Biffy Clyro review – vital return for the Renaissance men of rock

Sheffield Academy
Back on the road with a new album, the Scottish trio are packing their stadium-sized rock into smaller venues, to thrilling effect

When it comes to contemporary, chart-bothering rock, Biffy Clyro – back in the Top 5 this week – are perhaps Britain’s most unique example. The Scottish alt-rock trio bring together scabrous guitar riffs, quirky rhythms and frontman Simon Neil’s feral vocals to thrilling effect, packing all this and more into a sprawling, 23-song set here.

Originally booked for April, a six-month postponement for this tour allowed the band to put together new album The Myth of the Happily Ever After, that they say is a reaction to their previous release, 2020’s A Celebration of Endings. New songs DumDum and A Hunger In Your Haunt are received as voraciously as staples Mountains and That Golden Rule. In keeping with the spirit of the evening – part of a tour of relatively intimate venues – the band do away with the latter’s prominent string section, but their audience is more than happy to follow Neil’s lead and sing the parts themselves.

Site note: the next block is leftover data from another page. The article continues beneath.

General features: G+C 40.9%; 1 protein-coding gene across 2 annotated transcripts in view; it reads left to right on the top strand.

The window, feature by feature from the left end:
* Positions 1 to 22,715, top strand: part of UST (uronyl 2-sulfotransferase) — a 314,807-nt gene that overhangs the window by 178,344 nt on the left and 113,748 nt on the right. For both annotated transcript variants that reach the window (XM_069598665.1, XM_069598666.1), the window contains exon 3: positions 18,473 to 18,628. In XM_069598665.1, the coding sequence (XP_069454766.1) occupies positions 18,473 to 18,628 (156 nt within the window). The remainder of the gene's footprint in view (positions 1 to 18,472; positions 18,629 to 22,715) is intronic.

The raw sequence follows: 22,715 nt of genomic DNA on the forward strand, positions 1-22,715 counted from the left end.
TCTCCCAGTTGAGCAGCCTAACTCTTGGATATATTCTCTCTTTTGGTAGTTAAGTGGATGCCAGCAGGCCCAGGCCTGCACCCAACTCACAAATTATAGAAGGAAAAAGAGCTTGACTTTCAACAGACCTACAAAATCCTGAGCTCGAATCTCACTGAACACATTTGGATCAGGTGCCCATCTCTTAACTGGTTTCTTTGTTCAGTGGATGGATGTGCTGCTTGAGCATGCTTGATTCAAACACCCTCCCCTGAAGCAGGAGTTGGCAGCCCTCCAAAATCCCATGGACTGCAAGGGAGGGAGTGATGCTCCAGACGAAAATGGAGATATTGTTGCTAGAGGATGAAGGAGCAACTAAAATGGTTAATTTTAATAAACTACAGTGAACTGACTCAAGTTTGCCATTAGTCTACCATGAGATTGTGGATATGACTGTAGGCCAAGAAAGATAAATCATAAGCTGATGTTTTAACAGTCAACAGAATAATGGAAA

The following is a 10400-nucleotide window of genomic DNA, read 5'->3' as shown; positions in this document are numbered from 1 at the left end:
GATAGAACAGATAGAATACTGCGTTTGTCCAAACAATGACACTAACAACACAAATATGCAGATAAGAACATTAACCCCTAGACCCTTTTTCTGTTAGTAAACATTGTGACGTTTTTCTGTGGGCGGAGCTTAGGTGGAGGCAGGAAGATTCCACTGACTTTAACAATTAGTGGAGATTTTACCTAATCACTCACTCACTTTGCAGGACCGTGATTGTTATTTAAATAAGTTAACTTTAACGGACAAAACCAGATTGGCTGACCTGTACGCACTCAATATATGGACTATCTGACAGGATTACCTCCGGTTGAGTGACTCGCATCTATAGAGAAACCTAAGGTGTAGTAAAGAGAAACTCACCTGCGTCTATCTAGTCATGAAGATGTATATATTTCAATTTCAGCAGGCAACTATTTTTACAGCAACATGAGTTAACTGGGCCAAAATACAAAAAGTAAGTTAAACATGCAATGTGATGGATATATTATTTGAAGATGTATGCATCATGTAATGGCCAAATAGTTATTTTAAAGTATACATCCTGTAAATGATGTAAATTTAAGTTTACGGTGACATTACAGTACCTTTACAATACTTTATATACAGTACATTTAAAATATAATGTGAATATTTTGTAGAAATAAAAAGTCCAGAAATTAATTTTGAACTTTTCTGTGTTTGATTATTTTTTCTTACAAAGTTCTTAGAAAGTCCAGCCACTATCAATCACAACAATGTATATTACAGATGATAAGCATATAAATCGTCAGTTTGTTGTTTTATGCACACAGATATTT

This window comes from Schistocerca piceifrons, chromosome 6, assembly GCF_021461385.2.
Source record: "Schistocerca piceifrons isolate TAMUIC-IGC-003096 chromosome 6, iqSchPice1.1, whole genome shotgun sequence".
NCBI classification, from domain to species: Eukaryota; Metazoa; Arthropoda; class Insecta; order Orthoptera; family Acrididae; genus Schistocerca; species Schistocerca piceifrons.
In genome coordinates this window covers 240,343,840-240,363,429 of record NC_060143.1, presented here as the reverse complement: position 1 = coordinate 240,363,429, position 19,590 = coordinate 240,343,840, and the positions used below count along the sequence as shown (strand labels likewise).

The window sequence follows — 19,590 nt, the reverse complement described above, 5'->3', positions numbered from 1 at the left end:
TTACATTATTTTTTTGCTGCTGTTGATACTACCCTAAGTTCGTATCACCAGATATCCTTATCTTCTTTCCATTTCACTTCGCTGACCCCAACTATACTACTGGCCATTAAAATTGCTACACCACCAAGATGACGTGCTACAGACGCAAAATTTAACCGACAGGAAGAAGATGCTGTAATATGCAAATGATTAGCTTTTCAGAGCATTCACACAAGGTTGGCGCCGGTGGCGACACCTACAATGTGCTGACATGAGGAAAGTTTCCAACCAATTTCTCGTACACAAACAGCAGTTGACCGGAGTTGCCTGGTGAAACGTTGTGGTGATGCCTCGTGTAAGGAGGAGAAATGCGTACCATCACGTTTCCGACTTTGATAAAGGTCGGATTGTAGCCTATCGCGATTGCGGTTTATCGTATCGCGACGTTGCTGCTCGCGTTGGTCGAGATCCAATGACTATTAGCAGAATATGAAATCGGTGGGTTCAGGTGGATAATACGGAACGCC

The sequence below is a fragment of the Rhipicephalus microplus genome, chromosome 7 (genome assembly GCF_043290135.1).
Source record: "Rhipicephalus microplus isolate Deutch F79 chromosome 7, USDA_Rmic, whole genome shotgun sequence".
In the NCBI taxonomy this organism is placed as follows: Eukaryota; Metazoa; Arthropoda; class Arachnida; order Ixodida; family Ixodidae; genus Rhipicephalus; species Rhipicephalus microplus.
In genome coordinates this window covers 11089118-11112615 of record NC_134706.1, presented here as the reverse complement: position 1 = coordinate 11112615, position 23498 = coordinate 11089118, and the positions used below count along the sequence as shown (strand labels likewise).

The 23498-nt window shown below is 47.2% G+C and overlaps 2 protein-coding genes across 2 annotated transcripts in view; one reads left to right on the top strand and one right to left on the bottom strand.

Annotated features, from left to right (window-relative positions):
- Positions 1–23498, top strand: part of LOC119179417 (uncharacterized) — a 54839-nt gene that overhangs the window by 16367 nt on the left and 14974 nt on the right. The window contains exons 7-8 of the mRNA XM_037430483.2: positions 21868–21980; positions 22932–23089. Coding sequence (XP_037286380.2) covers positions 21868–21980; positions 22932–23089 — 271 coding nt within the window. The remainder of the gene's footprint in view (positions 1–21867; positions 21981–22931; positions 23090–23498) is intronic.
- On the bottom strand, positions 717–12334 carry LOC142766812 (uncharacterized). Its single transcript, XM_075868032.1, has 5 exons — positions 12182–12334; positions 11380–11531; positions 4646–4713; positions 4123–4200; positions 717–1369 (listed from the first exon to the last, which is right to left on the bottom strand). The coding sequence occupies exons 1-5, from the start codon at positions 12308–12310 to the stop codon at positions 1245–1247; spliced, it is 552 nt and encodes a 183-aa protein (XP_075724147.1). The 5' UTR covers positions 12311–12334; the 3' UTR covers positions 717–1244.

Biffy Clyro are no longer the dissonant, post-hardcore outfit that started in Kilmarnock in the mid-90s, but their heavy credentials remain. Errors In the History of God builds nicely towards an extended version of its crushing, sludgy outro, and Unknown Male 01 is quintessential Biffy: flapping, down-tuned riffs flanked by jazz hand verses and soaring choruses.

Such is the hulking volume that erupts through the room during Wolves of Winter you could quite easily be watching the band at the city’s arena three miles up the road. Underrated sibling rhythm section James and Ben Johnston are to thank for that. They’re crucial once again during Slurpy Slurpy Sleep Sleep, where dreamy synth passages make way for a hypnotising, thrashing crescendo.

The only thing louder than the deafening roars that greet Bubbles is the near-constant chanting of “Yorkshire” and “Mon the Biff” throughout. 2022 will no doubt see the band return to arenas and a slew of festival headline slots, given they still offer something few other bands do: brains and brawn in equal measure.

At Kentish Town Forum, 2 November; Guildhall, Southampton, 3 November; Academy, Bristol, 4 November.


Chris Lord

The GuardianTramp

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